What is a genetic mutation, exactly?

My understanding of the process of evolution is that it is dependent on random genetic mutations that give an organism a relative survival advantage over other organisms. Fair enough, but why do they happen? Aren’t mutations basically an error in the copying of information? What would cause such an error? They’re obviously rare, since if they happened too often we wouldn’t have life. But if they didn’t happen at all, we’d have no evolution.

Mutations are not rare. Probably every gene in your body has some mutations in it. Most are harmless or neutral or lead to the same result. The gene that causes lactose tolerance - i.e. that never sends out the signal to stop production of the lactase enzyme so you can drink milk without symptoms as an adult - has at least 43 known variations.

That’s why there have been numerous articles recently saying that human evolution has speeded up in modern times (the last 10,000 years).

This amazing video is supposedly the best simulation of how DNA works in real time inside a cell. It shows how easily mistakes can be made.

Great video, Exapno Mapcase.

I think what the OP is asking, though, is what causes those mistakes to happen so easily?

This is a cool question, so I look forward to seeing what kind of responses it gets. I had always assumed that the errors were usually caused by external factors (e.g., temperature changes, etc.).

Here’s an interesting cite that might provide some helpful information:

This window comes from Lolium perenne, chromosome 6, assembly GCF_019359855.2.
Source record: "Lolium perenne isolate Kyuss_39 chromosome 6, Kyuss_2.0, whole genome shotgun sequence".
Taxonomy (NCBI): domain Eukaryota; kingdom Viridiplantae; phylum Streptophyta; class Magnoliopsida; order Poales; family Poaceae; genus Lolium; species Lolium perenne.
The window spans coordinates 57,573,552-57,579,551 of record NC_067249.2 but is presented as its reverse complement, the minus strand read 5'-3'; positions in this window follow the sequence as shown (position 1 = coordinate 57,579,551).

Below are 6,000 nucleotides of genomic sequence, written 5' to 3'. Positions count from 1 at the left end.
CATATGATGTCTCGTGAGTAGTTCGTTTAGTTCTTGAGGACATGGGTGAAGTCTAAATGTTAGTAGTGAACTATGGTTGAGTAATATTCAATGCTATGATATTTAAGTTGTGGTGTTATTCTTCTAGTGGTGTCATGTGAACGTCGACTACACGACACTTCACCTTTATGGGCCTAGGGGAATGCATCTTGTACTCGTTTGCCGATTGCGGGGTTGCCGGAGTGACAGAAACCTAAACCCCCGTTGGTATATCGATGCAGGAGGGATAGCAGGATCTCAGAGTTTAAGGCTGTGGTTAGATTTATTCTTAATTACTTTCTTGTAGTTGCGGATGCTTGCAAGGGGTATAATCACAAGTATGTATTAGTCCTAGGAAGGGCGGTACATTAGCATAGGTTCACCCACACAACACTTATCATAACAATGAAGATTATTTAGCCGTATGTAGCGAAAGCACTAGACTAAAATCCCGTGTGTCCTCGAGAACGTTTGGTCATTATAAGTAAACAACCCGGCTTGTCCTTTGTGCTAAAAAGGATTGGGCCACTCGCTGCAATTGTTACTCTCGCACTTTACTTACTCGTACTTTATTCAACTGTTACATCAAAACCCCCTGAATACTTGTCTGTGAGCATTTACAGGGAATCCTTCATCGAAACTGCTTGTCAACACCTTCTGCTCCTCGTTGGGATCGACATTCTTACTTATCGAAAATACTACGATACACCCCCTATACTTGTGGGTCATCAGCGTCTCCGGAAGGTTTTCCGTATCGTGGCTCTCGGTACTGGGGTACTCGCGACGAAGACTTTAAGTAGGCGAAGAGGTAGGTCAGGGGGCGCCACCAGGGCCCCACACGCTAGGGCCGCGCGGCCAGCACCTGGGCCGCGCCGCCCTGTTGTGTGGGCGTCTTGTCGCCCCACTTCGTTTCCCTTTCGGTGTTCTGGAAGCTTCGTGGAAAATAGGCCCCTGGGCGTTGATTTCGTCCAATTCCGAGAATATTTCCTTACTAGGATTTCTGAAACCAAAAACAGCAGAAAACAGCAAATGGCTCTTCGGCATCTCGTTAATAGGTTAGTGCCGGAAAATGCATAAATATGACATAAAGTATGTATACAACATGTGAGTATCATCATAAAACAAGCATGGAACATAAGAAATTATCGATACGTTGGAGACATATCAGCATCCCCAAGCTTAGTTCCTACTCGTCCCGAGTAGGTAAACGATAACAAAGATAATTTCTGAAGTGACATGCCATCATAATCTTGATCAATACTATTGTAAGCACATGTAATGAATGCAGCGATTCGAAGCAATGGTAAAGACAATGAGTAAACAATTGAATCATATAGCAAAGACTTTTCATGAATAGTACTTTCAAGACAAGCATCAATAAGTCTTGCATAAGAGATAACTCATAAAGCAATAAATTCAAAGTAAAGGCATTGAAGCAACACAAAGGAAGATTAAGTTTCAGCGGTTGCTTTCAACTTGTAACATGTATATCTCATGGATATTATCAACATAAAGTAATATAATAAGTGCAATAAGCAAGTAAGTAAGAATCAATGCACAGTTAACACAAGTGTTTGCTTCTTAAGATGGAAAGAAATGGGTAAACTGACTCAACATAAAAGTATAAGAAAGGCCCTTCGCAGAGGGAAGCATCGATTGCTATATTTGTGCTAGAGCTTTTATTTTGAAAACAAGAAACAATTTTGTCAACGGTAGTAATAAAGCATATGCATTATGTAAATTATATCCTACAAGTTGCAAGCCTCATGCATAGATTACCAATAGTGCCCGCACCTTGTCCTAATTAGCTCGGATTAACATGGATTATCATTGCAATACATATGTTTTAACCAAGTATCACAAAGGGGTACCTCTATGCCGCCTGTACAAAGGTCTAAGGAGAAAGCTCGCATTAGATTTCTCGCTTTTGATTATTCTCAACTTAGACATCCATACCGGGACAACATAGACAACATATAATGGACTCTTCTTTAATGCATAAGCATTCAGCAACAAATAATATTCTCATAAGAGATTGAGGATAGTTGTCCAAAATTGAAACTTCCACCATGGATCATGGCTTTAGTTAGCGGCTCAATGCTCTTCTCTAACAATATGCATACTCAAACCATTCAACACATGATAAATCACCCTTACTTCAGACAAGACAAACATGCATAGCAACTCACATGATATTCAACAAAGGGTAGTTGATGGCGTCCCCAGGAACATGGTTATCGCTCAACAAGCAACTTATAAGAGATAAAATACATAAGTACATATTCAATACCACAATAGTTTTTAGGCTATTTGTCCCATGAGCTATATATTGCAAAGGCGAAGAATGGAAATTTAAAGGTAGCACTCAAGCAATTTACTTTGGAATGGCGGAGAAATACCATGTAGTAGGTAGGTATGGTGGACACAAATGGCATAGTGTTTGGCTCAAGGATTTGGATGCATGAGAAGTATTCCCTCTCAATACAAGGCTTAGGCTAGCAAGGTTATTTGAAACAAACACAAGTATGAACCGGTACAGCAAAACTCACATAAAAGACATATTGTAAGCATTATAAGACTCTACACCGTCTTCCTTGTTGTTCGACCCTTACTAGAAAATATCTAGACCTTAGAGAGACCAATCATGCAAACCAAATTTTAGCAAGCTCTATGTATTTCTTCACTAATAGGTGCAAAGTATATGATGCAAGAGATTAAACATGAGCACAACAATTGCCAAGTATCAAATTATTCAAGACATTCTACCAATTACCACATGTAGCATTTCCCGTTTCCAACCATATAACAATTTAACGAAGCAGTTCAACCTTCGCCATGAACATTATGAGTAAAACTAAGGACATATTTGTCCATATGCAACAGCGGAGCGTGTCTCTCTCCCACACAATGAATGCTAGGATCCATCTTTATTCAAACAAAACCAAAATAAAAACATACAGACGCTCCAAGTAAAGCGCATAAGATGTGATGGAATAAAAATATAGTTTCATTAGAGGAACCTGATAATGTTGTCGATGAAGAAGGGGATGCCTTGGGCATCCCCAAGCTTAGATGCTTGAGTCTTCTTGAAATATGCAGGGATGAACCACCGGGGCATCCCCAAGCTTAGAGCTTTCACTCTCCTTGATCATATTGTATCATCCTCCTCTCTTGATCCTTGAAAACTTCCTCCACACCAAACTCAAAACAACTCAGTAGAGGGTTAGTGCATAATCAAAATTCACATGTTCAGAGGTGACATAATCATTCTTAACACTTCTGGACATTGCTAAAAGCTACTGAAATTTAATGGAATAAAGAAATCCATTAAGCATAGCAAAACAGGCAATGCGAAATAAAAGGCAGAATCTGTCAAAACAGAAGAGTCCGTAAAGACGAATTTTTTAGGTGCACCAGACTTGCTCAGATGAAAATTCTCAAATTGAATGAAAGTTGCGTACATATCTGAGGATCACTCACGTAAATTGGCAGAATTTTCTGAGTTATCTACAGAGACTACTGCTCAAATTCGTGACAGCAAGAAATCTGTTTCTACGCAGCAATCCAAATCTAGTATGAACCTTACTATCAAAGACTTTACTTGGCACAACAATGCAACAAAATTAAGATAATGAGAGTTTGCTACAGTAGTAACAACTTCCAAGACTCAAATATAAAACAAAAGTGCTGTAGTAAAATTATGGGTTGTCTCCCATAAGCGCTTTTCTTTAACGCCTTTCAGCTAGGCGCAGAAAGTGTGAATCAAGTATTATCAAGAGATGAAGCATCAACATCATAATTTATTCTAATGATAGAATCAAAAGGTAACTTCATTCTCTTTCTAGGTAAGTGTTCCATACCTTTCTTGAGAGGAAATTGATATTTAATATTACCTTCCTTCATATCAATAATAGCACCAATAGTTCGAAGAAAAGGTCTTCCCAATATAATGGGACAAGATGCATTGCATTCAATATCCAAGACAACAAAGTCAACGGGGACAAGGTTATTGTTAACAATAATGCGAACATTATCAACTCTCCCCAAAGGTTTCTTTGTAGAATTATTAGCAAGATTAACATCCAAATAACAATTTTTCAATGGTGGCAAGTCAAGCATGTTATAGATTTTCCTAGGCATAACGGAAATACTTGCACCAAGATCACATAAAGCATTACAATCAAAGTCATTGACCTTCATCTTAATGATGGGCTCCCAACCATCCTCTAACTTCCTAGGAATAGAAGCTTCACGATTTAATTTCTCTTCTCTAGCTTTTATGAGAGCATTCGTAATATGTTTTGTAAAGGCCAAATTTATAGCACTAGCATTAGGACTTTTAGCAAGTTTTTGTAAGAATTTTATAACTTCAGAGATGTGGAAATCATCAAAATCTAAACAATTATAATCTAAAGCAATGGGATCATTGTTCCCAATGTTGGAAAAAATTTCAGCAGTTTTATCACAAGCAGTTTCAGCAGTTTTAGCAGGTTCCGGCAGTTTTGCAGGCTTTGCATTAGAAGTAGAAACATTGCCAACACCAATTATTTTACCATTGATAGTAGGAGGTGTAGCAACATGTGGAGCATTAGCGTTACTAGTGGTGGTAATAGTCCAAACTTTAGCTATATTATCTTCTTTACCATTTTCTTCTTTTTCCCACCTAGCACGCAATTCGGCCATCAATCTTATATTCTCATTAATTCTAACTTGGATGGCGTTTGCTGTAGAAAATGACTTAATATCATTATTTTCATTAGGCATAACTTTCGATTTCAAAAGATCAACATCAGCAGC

http://learn.genetics.utah.edu/archive/sloozeworm/mutationbg.html

From the cite:

[quote]
Mutations in DNA sequences generally occur through one of two processes:
[list=“1”]
[li] DNA damage from environmental agents such as ultraviolet light (sunshine), nuclear radiation or certain chemicals[/li][li] Mistakes that occur when a cell copies its DNA in preparation for cell division.[/list][/li][/quote]

Not many things in nature are perfect. I believe there is actually quite a bit of activity that goes on to correct errors in replication, it’s probably pretty difficult to make it run as error-free as it all does.

Truly fascinating video. I’ve bookmarked that page. LilShieste’s link gets to my question.

What’s interesting is that evolution allows life to propagate in a changing environment, while the environment helps to cause the mutations that allow life to propagate.

There are a huge number of ways for an error to arise, and the vast overwhelming majority of them are correctly repaired by your cellular machinery. The mutation rate (that is, those that don’t get repaired), is around 1 per 10^8-10^9 nucleotides. There are balancing forces at work here. It’s good for a population to have new sequences arise, but they’re nearly always bad for the individual. So each of us is wanting someone else to play around with their genome, as long as we don’t have to do it. Then we can just mate with anyone with good genes and get them that way.